So, the Summer Solstice, which is celebrated in the Northern Hemisphere each year on June 21, isn’t technically longer than any other day of the year. There are still 24 hours in the day, but what makes June 21 unique is that there are more hours of sunlight to be enjoyed.
Across the country, Americans revel in these extra hours of sunshine with celebrations all their own, and these are just a few of the most fascinating.
In a place that experiences even more sunlight than the rest of the country, a full 24 hours of sunlight between June 20 and 22, Fairbanks Alaska’s Goldpanners baseball team commemorates the occasion with the Midnight Sun Game. Every year since 1906, the team kicks off the game at 10:30 pm in full sunlight and ends a little after midnight—artificial lights never have to be used!
New York, New York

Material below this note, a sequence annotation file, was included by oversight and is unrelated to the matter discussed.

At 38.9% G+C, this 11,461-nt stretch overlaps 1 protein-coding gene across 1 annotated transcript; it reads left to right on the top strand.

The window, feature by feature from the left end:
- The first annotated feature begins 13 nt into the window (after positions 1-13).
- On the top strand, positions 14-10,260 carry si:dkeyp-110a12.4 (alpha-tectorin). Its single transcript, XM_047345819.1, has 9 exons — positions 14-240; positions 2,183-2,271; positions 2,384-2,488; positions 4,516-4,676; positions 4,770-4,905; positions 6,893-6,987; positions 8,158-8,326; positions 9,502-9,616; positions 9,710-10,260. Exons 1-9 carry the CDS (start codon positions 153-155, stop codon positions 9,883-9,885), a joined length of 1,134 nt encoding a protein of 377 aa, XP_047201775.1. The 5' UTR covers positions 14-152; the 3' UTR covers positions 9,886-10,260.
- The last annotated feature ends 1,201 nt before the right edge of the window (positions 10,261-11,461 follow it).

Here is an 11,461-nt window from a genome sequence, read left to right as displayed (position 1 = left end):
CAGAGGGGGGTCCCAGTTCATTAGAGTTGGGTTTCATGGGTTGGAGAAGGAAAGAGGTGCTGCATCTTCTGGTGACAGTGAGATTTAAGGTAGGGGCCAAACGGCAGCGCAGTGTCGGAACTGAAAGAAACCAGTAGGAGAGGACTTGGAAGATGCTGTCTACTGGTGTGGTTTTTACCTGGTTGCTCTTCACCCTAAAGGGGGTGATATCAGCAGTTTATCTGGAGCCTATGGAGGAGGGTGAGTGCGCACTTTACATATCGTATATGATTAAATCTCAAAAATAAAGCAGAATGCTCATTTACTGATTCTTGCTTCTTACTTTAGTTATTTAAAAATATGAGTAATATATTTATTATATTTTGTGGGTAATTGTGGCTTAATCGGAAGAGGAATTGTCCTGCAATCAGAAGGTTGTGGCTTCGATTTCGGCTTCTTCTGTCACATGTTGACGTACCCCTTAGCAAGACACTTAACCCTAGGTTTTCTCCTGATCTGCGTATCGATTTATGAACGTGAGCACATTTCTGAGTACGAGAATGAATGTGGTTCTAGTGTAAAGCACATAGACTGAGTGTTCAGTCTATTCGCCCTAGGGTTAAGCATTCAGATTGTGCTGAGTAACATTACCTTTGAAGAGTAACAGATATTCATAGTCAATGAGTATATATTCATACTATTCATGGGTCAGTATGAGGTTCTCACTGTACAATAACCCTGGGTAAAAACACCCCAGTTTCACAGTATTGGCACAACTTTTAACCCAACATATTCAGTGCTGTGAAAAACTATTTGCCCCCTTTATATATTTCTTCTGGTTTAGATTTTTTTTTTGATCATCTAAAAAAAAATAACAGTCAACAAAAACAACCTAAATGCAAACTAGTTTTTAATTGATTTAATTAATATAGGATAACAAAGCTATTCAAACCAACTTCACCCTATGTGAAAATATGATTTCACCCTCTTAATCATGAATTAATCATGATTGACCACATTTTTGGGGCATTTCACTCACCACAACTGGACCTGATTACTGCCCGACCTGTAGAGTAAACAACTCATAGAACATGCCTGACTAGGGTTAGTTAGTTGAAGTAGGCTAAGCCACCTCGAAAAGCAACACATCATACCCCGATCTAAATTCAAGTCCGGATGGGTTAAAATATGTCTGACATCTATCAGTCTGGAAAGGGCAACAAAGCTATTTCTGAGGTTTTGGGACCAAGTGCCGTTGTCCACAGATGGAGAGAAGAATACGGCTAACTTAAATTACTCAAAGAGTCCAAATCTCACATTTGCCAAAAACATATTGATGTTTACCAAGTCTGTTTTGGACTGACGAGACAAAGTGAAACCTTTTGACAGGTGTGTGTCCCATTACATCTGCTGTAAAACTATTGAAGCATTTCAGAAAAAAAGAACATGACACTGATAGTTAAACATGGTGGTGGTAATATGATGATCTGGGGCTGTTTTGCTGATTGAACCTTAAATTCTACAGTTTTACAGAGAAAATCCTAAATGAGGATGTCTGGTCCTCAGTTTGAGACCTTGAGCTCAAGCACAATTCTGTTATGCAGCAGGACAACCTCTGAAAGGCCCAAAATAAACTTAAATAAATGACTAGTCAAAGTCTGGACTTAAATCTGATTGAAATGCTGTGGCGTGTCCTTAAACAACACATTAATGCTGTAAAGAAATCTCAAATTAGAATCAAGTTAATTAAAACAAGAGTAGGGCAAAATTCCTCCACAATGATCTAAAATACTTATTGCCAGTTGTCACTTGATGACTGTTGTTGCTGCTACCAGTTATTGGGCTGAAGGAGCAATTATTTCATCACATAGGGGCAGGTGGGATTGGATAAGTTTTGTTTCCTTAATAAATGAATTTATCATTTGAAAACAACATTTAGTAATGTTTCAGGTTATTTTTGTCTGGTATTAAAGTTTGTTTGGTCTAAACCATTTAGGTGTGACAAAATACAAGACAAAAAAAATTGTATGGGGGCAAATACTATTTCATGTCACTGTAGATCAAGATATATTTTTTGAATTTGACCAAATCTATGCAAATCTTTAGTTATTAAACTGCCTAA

You might expect to see crowds of people around New York City’s iconic Times Square, but you wouldn’t necessarily expect these people to be doing yoga, would you? On June 21, thousands gather for the Mind Over Madness Yoga event, which began as a counterpart to the craziness of Time Square’s New Year’s Eve party. Classes run from 7:30 am to 8:30 pm, and include all different forms of yoga with a handful of world-class instructors.
Since 2008, the Cleveland Museum of Art rings in the Summer Solstice with an all-night event that brings in thousands of spectators. Guests can enjoy unique musical acts from all over the world and across a variety of genres, as well as a tasty food and drink selection from local vendors. To top it off, the galleries are open will into the night so visitors can still experience the beauty of the museum, itself.
Thanks to the town’s large population of Swedish immigrants, Geneva, Illinois, commemorates the Summer Solstice in traditional Scandinavian fashion—with a multi-day festival. From June 19–24, festival goers can experience traditional Swedish eats, crafts, games, and more! Plus plenty of live music, children’s activities, and tours of historic Geneva.